Human respiratory coronavirus OC43: genetic stability and neuroinvasion.J Virol. 2004 Aug; 78(16):8824-34.JV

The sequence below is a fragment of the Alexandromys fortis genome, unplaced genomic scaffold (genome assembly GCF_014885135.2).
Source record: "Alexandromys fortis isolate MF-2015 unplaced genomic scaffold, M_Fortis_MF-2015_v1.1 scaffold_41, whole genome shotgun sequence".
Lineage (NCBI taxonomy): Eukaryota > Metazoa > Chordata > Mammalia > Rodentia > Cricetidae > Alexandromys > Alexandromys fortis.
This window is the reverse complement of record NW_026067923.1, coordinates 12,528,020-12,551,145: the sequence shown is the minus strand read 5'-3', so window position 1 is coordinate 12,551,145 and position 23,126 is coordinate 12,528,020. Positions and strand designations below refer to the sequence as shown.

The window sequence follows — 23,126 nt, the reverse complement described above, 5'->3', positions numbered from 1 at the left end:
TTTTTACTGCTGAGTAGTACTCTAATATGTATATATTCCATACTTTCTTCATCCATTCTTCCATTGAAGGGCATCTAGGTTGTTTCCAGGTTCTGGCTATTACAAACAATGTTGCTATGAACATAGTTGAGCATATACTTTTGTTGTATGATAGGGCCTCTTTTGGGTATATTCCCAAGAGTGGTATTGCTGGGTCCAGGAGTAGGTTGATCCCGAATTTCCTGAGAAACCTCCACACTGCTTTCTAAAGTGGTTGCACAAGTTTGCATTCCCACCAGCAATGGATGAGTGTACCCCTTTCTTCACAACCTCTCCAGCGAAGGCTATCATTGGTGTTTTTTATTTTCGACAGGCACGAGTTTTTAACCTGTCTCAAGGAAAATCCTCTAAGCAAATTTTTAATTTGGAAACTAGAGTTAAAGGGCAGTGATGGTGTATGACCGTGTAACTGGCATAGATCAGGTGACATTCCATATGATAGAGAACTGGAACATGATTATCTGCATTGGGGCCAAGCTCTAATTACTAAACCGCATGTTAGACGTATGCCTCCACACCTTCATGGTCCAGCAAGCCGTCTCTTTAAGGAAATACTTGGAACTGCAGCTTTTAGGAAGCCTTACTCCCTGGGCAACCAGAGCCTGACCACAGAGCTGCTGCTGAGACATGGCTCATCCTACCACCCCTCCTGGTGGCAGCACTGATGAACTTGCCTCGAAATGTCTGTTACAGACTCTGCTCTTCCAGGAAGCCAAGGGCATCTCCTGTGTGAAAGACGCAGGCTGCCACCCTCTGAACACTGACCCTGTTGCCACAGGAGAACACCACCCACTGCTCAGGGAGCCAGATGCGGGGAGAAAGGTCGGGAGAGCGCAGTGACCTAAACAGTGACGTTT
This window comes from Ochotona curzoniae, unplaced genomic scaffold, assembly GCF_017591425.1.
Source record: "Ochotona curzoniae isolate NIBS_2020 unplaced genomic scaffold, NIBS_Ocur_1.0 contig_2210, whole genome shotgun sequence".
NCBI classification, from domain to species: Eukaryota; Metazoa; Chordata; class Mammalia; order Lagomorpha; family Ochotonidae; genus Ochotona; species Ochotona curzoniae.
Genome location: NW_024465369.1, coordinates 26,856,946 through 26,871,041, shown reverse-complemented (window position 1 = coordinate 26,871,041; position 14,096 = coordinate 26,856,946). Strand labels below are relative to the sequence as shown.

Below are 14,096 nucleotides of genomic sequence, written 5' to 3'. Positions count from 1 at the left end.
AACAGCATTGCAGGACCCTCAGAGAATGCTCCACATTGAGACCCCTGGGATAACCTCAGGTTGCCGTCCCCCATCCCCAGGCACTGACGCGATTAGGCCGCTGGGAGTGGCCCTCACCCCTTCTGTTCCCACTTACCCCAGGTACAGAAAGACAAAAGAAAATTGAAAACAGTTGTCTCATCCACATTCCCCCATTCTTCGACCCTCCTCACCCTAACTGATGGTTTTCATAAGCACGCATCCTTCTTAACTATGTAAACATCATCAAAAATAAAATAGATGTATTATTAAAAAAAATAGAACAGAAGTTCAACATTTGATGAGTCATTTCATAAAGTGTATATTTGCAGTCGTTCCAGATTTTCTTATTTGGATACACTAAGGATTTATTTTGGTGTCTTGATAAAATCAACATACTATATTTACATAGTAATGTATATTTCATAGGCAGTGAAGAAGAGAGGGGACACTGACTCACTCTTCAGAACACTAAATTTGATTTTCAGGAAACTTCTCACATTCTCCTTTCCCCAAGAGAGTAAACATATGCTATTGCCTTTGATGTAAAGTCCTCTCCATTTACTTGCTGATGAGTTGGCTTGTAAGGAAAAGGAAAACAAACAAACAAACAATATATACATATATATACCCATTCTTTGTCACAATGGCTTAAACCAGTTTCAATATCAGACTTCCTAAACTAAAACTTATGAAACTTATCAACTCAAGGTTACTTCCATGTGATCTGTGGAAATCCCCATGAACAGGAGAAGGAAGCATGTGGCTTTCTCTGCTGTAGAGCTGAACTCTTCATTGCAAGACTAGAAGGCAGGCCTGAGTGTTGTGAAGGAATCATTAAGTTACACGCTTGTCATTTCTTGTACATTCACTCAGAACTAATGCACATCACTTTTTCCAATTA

The complete genome sequences of the human coronavirus OC43 (HCoV-OC43) laboratory strain from the American Type Culture Collection (ATCC), and a HCoV-OC43 clinical isolate, designated Paris, were obtained. Both genomes are 30,713 nucleotides long, excluding the poly(A) tail, and only differ by 6 nucleotides. These six mutations are scattered throughout the genome and give rise to only two amino acid substitutions: one in the spike protein gene (I958F) and the other in the nucleocapsid protein gene (V81A). Furthermore, the two variants were shown to reach the central nervous system (CNS) after intranasal inoculation in BALB/c mice, demonstrating neuroinvasive properties. Even though the ATCC strain could penetrate the CNS more effectively than the Paris 2001 isolate, these results suggest that intrinsic neuroinvasive properties already existed for the HCoV-OC43 ATCC human respiratory isolate from the 1960s before it was propagated in newborn mouse brains. It also demonstrates that the molecular structure of HCoV-OC43 is very stable in the environment (the two variants were isolated ca. 40 years apart) despite virus shedding and chances of persistence in the host. The genomes of the two HCoV-OC43 variants display 71, 53.1, and 51.2% identity with those of mouse hepatitis virus A59, severe acute respiratory syndrome human coronavirus Tor2 strain (SARS-HCoV Tor2), and human coronavirus 229E (HCoV-229E), respectively. HCoV-OC43 also possesses well-conserved motifs with regard to the genome sequence of the SARS-HCoV Tor2, especially in open reading frame 1b. These results suggest that HCoV-OC43 and SARS-HCoV may share several important functional properties and that HCoV-OC43 may be used as a model to study the biology of SARS-HCoV without the need for level three biological facilities.